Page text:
I promised to write a little about my first Halloween in Japan, so here we go. I didn't end up taking my camera to the party. Luckily, the great Nobu Tanaka had his camera as always, and documented the whole night really well (see the full album here). So I've included a few of his pics below.
I went with my next-door neighbour Tammy to the event, which was in Yukuhashi- about an hour and a half away from Hakata by train. The town isn't big, but every year it hosts a huge Halloween party for the Japanese and international members of its community, and people travel from all over to attend. Tammy is on the JET (Japanese Exchange & Teaching) program, and so the group of people we went with were mostly JETs too. As the last train back to Fukuoka was around 10pm (far too early to end the night) I was lucky to be allowed to stay the night at Tammy's friend Sam's place in Yukuhashi.
After a bit of a rocky start to the night (involving a taxi driver dropping us on the wrong side of town, causing us to walk through the rain for an hour- lost in a town we didn't know!) we finally made it to the party.
The first part of the night was the Halloween party was at a restaurant in the main part of town. It was kinda bizarre, because the ticket price included nomihoudai (all you can drink), but there was more of a family feel to the event. For instance, I was drinking a mixed-spirits drink whilst we were sharing a table with a four-year old and his parents. It was a little strange, but there were more adults than kids, so somehow it worked.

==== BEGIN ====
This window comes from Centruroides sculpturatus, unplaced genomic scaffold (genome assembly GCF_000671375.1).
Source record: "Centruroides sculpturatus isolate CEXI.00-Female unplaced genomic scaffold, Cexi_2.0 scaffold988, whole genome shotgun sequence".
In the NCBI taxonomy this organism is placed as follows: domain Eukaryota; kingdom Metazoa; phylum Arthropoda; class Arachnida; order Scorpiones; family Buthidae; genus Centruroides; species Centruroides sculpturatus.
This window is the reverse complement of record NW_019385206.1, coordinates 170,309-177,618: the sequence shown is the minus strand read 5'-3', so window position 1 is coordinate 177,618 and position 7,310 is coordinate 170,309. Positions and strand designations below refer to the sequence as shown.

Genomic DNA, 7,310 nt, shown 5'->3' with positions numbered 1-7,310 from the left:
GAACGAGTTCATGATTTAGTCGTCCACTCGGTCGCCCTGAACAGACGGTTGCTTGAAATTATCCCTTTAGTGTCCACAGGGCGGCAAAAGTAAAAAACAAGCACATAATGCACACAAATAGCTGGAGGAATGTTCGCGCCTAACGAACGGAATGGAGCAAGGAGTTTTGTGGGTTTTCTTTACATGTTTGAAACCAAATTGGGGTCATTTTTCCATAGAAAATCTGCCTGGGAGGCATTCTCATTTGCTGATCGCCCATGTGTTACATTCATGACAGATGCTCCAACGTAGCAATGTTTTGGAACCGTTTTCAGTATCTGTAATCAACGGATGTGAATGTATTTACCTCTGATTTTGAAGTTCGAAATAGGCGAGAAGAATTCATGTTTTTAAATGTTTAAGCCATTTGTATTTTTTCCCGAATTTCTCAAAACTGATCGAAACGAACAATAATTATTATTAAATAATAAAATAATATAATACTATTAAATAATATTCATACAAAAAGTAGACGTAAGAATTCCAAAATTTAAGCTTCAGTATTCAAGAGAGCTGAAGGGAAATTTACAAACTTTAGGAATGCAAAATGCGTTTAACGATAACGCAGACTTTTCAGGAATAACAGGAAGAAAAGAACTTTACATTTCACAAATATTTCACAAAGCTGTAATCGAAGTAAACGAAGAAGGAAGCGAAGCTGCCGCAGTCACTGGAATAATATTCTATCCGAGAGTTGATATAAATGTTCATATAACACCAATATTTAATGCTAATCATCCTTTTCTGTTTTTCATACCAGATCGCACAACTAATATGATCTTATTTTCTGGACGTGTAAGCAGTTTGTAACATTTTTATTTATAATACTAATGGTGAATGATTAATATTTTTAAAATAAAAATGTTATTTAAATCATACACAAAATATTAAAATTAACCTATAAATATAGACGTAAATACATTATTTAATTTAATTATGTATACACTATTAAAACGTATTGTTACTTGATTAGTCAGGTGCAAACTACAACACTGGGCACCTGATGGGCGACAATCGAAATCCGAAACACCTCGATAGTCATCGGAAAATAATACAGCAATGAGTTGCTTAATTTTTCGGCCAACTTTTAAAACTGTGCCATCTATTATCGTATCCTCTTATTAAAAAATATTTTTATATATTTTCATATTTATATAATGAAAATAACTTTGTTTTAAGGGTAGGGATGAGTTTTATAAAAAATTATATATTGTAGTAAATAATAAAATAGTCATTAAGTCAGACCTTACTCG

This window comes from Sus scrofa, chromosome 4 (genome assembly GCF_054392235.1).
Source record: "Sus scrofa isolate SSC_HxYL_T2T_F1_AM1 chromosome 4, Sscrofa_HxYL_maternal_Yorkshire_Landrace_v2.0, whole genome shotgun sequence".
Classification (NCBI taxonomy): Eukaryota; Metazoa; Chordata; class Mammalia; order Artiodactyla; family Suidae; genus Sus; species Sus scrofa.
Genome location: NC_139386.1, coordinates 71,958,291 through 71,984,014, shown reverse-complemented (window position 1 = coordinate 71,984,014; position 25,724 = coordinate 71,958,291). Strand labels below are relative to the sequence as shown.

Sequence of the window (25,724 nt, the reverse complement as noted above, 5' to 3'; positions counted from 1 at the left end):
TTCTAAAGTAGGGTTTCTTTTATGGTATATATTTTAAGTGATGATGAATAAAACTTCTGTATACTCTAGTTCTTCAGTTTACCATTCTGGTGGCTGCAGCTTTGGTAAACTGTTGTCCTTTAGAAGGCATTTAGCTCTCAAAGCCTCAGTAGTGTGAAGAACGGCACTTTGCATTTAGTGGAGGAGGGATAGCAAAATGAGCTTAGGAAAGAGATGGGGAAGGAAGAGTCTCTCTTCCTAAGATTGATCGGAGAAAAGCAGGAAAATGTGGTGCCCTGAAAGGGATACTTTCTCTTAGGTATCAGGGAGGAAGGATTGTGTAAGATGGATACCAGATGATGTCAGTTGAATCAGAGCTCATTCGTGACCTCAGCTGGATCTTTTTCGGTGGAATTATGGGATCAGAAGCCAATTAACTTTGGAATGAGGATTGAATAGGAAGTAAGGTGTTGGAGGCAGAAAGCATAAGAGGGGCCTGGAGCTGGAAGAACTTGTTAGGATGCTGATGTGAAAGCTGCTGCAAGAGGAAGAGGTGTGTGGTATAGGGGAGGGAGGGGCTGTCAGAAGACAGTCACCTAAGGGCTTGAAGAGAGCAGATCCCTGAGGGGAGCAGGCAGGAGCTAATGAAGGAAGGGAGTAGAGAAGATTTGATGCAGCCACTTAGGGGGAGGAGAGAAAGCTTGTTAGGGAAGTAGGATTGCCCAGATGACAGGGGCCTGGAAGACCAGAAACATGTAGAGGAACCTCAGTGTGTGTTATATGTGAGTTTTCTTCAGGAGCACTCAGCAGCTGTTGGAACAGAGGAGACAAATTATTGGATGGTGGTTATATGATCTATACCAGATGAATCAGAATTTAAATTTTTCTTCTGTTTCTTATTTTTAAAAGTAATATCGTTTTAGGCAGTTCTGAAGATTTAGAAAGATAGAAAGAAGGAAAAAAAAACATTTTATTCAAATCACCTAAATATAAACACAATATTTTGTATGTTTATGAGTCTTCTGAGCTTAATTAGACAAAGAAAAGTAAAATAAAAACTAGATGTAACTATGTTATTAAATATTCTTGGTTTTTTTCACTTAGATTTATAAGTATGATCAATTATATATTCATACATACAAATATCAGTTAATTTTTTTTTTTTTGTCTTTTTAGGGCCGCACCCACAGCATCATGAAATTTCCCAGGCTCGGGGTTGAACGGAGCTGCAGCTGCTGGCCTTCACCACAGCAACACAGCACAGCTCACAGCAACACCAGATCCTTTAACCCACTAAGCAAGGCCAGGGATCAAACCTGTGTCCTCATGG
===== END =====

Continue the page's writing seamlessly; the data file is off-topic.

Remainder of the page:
There were some really amazing costumes, ranging from Ghibli characters (including Totoro, Princess Mononoke and Hayao Miyazaki himself!) to a zombie dude in a wedding dress, the creepy doll from the Saw films and more.
My costume was a little difficult to classify- a fact I didn't realise until I got to the party and people started asking me what I was. I guess in my head it made perfect sense to me that, with the main parts of my costume being a pink wig and white tutu dress, I was some sort of ice-cream, strawberry milkshake girl ...but that is harder to convey in words than you'd think. It was much easier last Halloween when I was Mexican Dios de los Muertos dressed.
After the first party, we left to Yukuhashi's tiny main strip of bars. For a small town, the amount of venues that were open 'til late was impressive. Sam, who lives there, lead the way and everyone ended up at a tiny dance club. The music choice could be a little random (jumping from modern rap to the macarena, for example) but the company was fine. By 2am, we were a little worn out, and headed home.
All up, it was a really good night and a fun way to celebrate Halloween. I met some cool people and Yukuhashi was a cute little town. I'm glad I got to see it.